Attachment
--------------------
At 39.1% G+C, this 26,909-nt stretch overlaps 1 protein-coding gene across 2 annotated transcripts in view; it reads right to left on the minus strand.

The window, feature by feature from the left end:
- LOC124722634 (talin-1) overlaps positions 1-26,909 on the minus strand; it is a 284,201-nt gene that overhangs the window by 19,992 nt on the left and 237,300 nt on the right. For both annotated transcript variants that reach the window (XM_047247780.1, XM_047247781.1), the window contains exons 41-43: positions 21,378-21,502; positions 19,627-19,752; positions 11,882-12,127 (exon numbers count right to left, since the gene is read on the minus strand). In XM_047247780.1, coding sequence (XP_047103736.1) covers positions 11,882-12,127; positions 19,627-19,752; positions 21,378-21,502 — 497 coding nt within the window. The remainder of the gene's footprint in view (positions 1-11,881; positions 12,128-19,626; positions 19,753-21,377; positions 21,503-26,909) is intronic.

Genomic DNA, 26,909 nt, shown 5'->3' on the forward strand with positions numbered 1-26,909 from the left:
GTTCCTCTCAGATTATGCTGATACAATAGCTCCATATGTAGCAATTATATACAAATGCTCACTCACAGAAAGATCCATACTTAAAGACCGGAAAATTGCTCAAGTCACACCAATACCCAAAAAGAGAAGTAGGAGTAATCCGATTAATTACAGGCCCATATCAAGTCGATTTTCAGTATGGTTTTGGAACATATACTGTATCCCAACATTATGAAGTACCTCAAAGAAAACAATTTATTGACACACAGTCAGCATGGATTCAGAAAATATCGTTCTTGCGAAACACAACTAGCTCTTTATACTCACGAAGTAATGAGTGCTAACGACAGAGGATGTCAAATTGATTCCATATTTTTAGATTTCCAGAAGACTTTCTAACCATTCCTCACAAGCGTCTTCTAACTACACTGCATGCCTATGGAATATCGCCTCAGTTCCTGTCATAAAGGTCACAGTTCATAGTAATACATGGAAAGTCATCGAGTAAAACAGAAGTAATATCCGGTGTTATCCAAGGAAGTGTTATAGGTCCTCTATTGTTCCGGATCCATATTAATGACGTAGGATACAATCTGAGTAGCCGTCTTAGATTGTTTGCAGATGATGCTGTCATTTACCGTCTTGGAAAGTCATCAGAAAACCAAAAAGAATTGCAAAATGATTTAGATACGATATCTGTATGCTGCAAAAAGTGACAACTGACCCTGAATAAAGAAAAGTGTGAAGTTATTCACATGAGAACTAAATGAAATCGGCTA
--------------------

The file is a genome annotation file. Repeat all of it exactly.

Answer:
At 39.1% G+C, this 26,909-nt stretch overlaps 1 protein-coding gene across 2 annotated transcripts in view; it reads right to left on the minus strand.

The window, feature by feature from the left end:
- LOC124722634 (talin-1) overlaps positions 1-26,909 on the minus strand; it is a 284,201-nt gene that overhangs the window by 19,992 nt on the left and 237,300 nt on the right. For both annotated transcript variants that reach the window (XM_047247780.1, XM_047247781.1), the window contains exons 41-43: positions 21,378-21,502; positions 19,627-19,752; positions 11,882-12,127 (exon numbers count right to left, since the gene is read on the minus strand). In XM_047247780.1, coding sequence (XP_047103736.1) covers positions 11,882-12,127; positions 19,627-19,752; positions 21,378-21,502 — 497 coding nt within the window. The remainder of the gene's footprint in view (positions 1-11,881; positions 12,128-19,626; positions 19,753-21,377; positions 21,503-26,909) is intronic.

Genomic DNA, 26,909 nt, shown 5'->3' on the forward strand with positions numbered 1-26,909 from the left:
GTTCCTCTCAGATTATGCTGATACAATAGCTCCATATGTAGCAATTATATACAAATGCTCACTCACAGAAAGATCCATACTTAAAGACCGGAAAATTGCTCAAGTCACACCAATACCCAAAAAGAGAAGTAGGAGTAATCCGATTAATTACAGGCCCATATCAAGTCGATTTTCAGTATGGTTTTGGAACATATACTGTATCCCAACATTATGAAGTACCTCAAAGAAAACAATTTATTGACACACAGTCAGCATGGATTCAGAAAATATCGTTCTTGCGAAACACAACTAGCTCTTTATACTCACGAAGTAATGAGTGCTAACGACAGAGGATGTCAAATTGATTCCATATTTTTAGATTTCCAGAAGACTTTCTAACCATTCCTCACAAGCGTCTTCTAACTACACTGCATGCCTATGGAATATCGCCTCAGTTCCTGTCATAAAGGTCACAGTTCATAGTAATACATGGAAAGTCATCGAGTAAAACAGAAGTAATATCCGGTGTTATCCAAGGAAGTGTTATAGGTCCTCTATTGTTCCGGATCCATATTAATGACGTAGGATACAATCTGAGTAGCCGTCTTAGATTGTTTGCAGATGATGCTGTCATTTACCGTCTTGGAAAGTCATCAGAAAACCAAAAAGAATTGCAAAATGATTTAGATACGATATCTGTATGCTGCAAAAAGTGACAACTGACCCTGAATAAAGAAAAGTGTGAAGTTATTCACATGAGAACTAAATGAAATCGGCTA